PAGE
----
SINGAPORE - As a Formula One driver Alex Yoong did all he could to avoid spinning in action but now in his burgeoning water-skiing career the Malaysian can't do it enough.
Spins, jumps, tricks, the 38-year-old did them all as he and his young siblings, with a break from school, helped themselves to seven medals at the Southeast Asian Games in Singapore this week.
While Yoong took silver in the overall and bronze in the jump and slalom, 11-year-old half-sister Aaliyah won the women's overall and tricks titles and took silver in the jump. Nine-year-old half-brother Aiden took bronze in the men's tricks.
With a medal in his pocket and age on his side, Aiden was asked whether he saw himself as a world champion. "I want to be a dinosaur rider," he told Reuters.
Seven-year-old brother Adam took part in the men's wakeboard in Singapore but didn't win a medal. He was more worried that his school friends were missing him. "It's pretty cool and it's not just them, we have a couple of other young kids coming through. It's good for the sport," big brother Alex told Reuters on Sunday as the final day of action wrapped up at the Bedok Reservoir.
Alex, like Aaliyah, Aiden and Adam, began his water-ski career as a child but only because his small stature was hindering his motor racing. "I wasn't big enough to reach the pedals on the cars and we didn't have any go-karting back then in Malaysia so my parents thought it was a good way to get rid of excess energy," he said. "I loved the sport but it was always going to come second to motor racing, but now in my older age, motor racing doesn't motivate me to keep fit as it used to so I needed new challenges and that's why I came back to this. "It makes me watch my diet more, hit the gym so it's good." Yoong still looked svelte enough to fit into the tiny cockpit of the Minardi Formula One car he drove in 2001 and 2002, but wished he was bigger.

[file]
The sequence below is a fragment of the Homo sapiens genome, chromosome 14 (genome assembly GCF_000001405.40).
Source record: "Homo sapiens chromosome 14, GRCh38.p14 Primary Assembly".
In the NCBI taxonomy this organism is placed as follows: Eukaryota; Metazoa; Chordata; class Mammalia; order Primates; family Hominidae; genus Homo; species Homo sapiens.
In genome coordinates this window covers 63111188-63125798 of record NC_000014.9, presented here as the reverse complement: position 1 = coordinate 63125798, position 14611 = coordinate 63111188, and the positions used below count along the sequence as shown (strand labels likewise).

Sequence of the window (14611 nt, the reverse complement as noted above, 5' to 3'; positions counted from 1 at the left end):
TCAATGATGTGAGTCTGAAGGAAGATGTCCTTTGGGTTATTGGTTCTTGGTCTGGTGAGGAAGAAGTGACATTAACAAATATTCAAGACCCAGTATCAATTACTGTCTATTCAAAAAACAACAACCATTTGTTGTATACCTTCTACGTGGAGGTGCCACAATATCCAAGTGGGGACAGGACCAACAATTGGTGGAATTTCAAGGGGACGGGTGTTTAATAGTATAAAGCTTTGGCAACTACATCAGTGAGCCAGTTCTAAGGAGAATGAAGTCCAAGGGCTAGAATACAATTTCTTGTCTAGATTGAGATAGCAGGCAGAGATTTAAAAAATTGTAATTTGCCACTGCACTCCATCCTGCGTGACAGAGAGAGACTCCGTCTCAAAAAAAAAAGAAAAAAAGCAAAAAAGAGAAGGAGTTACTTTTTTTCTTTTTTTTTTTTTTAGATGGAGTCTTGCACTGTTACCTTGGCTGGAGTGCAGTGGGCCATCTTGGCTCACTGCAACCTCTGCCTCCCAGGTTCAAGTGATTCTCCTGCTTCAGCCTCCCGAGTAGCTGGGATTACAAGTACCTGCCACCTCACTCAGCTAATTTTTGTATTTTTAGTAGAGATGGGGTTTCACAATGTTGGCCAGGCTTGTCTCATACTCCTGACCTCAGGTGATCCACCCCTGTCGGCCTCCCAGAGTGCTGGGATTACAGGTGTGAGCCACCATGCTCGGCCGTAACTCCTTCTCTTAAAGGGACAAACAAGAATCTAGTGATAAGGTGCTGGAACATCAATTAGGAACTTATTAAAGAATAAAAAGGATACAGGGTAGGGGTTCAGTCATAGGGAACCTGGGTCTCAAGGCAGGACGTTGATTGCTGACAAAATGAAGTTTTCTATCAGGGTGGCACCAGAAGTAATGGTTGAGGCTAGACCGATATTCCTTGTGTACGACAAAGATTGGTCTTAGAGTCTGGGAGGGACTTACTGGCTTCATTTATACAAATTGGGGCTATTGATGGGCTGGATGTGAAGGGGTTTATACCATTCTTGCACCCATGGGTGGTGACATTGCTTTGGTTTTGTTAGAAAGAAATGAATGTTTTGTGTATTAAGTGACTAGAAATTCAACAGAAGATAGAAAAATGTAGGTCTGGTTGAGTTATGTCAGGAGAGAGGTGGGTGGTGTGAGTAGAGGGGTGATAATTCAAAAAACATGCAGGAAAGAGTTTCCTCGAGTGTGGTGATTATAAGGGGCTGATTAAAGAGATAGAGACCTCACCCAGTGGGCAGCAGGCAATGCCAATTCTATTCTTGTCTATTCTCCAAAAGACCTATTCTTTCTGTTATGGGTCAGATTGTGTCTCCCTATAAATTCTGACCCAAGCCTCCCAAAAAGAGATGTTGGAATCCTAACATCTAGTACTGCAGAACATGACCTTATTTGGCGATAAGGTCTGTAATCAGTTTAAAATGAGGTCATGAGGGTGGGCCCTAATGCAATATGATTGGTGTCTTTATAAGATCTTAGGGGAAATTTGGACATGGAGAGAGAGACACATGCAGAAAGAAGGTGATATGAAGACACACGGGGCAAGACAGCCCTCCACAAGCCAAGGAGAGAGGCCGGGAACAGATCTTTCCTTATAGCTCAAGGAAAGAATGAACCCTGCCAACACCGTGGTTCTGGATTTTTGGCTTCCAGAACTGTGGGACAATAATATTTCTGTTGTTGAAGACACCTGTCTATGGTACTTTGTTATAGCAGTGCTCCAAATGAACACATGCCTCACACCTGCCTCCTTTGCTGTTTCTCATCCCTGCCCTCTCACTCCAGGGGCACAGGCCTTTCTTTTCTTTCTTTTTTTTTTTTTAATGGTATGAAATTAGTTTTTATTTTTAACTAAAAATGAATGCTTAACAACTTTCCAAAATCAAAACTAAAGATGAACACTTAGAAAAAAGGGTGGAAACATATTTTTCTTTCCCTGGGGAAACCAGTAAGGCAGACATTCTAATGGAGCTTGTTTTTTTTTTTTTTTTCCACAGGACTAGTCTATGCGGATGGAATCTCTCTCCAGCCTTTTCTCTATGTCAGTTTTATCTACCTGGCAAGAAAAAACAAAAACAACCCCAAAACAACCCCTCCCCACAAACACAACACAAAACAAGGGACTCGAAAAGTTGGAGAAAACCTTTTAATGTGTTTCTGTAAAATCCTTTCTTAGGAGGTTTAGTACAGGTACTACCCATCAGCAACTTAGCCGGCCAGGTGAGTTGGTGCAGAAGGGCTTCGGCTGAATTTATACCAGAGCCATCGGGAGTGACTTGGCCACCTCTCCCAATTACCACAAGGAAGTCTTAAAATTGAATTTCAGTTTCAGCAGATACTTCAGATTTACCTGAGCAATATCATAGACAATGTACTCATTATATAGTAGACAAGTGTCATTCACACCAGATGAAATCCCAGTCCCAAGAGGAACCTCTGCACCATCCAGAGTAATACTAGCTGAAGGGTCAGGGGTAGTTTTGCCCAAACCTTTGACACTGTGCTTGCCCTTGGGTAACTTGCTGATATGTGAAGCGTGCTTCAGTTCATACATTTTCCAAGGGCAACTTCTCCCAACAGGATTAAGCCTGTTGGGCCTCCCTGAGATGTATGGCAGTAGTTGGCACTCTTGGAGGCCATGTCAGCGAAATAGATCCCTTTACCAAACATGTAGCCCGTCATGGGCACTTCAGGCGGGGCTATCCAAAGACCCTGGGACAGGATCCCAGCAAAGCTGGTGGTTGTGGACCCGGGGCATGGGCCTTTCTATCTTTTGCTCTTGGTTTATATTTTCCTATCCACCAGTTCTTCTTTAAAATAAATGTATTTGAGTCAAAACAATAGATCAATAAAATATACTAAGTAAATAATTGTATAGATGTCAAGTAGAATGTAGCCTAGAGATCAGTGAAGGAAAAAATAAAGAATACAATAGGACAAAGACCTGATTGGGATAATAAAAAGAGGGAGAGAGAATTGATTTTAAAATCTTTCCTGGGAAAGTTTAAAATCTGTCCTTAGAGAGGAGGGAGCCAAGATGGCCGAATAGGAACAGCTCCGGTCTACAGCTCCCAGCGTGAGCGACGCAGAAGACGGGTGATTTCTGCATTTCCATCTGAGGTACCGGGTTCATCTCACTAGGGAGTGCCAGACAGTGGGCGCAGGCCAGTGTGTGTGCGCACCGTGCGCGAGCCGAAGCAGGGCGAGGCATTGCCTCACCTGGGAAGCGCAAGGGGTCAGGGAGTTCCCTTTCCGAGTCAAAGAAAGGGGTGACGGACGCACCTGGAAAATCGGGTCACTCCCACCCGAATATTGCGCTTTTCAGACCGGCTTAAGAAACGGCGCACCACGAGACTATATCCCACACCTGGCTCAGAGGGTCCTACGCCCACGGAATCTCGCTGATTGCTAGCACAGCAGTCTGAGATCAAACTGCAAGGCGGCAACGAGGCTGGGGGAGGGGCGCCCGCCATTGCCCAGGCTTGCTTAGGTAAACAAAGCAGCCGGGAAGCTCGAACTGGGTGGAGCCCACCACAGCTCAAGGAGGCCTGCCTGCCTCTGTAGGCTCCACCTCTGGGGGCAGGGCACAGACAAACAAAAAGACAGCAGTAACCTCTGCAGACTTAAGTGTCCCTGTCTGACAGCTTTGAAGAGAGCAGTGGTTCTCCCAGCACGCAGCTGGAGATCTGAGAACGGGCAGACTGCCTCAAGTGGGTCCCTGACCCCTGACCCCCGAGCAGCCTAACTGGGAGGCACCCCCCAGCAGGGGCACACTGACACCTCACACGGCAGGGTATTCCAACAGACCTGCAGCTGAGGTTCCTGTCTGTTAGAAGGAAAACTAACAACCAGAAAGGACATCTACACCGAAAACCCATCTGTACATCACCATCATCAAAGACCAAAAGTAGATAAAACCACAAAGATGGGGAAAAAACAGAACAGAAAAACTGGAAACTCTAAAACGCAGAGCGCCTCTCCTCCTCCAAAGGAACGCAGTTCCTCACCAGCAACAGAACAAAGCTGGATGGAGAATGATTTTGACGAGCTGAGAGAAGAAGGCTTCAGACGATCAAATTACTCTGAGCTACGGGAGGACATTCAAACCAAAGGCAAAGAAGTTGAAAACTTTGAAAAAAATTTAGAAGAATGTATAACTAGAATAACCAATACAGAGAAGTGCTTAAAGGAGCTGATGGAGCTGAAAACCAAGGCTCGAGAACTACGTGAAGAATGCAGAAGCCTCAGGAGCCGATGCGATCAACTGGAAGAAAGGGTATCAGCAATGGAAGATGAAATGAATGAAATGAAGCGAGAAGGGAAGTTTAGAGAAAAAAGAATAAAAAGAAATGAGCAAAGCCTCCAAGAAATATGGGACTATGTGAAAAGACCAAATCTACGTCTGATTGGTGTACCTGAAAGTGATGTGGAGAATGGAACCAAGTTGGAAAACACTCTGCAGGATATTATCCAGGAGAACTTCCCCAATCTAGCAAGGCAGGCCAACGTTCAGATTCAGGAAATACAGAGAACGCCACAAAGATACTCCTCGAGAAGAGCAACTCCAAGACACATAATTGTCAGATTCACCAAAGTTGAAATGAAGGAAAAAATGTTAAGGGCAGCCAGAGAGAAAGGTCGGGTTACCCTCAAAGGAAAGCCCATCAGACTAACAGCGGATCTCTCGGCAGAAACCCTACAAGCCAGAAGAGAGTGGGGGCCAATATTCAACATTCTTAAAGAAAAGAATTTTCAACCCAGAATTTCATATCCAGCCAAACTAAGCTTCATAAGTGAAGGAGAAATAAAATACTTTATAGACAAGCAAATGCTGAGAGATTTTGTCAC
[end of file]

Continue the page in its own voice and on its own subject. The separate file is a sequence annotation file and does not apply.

In a competition full of muscular twenty something opponents, apart from his young siblings, Yoong said he needed to bulk up. "It is very power intensive, you need to build big muscle mass not just to pull behind the boat but survive big falls and just need to work on that a bit more. My condition is, I'm just not big enough," said Yoong, who also won gold at the 2011 SEA Games. "Race card drivers are meant to be lean and skinny. The (water-ski) training is quite different." Yoong's medal haul came despite nursing a mashed up knee through the four days of competition, wearing a supporting brace to help him through.
He said he had more private goals he wanted to achieve in the sport but was weighing up surgery on the damaged cruciate and medial ligaments upon return to Kuala Lumpur.
Completing the sporting family was proud father Hanifah Yoong, a former 400 metre hurdler and now understandably team manager of the Malaysian water-ski side.
The young age of the troop meant he had far different tasks to fit in his role but he was delighted since it meant having the family together. "Managing a team is hard enough but when you are managing small kids then you also have to make sure they eat, go to toilet. Either way though it's enjoyable," he told Reuters.